Case study: Suffolk - tough to explain bruises

PC Andy Overton says the toughest part of his job is explaining to his young family why he gets so bruised.

During one year of his service he suffered a broken hand just before Christmas. He recalled: “My daughter was fve at the time and I had to try and tell her why Daddy has come home with a cast on his hand and all bruised.”

In that incident the perpetrator did at least receive a custodial sentence, but the inconsistent nature of punishment sometimes makes it even tougher to take.

“When you get spat on, sometimes you get £50 for it, but another time it’ll be £100,” he added. “And if they don’t pay the compensation, they never get chased for it. People seem to think it’s part of the job we should expect – which it isn’t.”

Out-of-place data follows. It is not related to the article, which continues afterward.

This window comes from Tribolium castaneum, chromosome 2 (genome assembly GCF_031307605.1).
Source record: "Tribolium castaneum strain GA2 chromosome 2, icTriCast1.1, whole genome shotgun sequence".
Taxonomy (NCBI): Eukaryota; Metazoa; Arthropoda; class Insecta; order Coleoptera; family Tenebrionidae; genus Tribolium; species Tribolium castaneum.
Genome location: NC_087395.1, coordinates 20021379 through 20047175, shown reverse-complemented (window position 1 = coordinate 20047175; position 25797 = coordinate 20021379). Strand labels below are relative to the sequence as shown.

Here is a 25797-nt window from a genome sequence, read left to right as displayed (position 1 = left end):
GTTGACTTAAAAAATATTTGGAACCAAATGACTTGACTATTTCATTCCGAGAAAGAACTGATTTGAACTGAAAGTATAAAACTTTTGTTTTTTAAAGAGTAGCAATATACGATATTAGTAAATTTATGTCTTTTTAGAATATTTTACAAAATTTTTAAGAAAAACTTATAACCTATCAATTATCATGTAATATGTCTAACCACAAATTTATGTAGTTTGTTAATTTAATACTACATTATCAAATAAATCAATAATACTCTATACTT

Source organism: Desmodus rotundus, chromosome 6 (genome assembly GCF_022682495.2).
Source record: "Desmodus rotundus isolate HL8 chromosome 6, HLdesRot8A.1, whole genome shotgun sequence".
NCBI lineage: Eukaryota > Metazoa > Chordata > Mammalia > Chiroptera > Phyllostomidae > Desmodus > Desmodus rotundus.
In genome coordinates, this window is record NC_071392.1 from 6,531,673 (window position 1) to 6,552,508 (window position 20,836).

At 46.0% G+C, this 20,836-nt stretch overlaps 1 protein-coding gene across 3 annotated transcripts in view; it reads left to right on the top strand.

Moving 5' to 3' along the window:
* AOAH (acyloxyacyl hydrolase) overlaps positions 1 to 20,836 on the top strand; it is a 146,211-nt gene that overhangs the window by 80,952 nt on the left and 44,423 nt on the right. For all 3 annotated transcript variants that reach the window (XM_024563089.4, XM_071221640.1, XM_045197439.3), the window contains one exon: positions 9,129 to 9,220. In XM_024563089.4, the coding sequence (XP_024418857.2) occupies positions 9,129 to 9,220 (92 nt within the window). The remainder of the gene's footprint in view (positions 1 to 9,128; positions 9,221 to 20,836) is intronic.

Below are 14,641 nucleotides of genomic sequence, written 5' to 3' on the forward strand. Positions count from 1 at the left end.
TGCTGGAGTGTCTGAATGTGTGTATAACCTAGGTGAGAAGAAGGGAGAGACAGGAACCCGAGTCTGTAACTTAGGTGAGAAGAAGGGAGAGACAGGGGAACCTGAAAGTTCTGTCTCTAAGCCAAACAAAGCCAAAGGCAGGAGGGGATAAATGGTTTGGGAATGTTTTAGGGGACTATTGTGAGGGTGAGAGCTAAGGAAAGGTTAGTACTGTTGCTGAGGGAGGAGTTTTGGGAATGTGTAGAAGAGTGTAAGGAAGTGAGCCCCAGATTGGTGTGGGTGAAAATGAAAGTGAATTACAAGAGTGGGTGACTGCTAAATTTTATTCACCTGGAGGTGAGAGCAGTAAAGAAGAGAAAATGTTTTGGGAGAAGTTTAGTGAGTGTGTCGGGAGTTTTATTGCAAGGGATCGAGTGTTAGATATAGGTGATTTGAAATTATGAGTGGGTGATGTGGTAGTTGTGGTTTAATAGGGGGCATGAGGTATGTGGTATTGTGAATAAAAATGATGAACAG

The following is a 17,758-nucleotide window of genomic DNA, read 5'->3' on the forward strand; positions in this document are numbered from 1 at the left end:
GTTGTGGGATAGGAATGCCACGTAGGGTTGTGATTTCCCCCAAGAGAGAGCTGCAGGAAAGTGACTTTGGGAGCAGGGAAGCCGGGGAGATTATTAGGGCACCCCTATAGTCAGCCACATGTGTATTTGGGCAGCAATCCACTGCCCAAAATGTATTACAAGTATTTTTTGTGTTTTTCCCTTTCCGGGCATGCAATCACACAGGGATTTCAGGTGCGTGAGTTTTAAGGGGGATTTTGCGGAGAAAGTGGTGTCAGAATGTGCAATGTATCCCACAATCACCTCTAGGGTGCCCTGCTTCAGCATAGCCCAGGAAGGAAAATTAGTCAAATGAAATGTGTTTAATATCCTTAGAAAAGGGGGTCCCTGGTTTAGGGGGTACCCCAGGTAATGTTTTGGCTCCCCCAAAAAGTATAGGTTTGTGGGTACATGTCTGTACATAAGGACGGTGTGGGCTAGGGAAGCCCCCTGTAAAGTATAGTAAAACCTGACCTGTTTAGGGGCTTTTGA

One of his colleagues was bitten and another kicked between the legs by a drunk and they got £150 and £200 compensation, but when PC Overton was similarly kicked, he was awarded £50. “It’s the same offence so how could the compensation be so different?” he said.

He said there are times he wonders if it’s worth putting on the uniform and making himself a target. “There’s not many other jobs when you can be attacked because of what you’re wearing. It’s been mentioned in the courts, that we should expect that. It seems accepted that we should take verbal abuse and being assaulted.”

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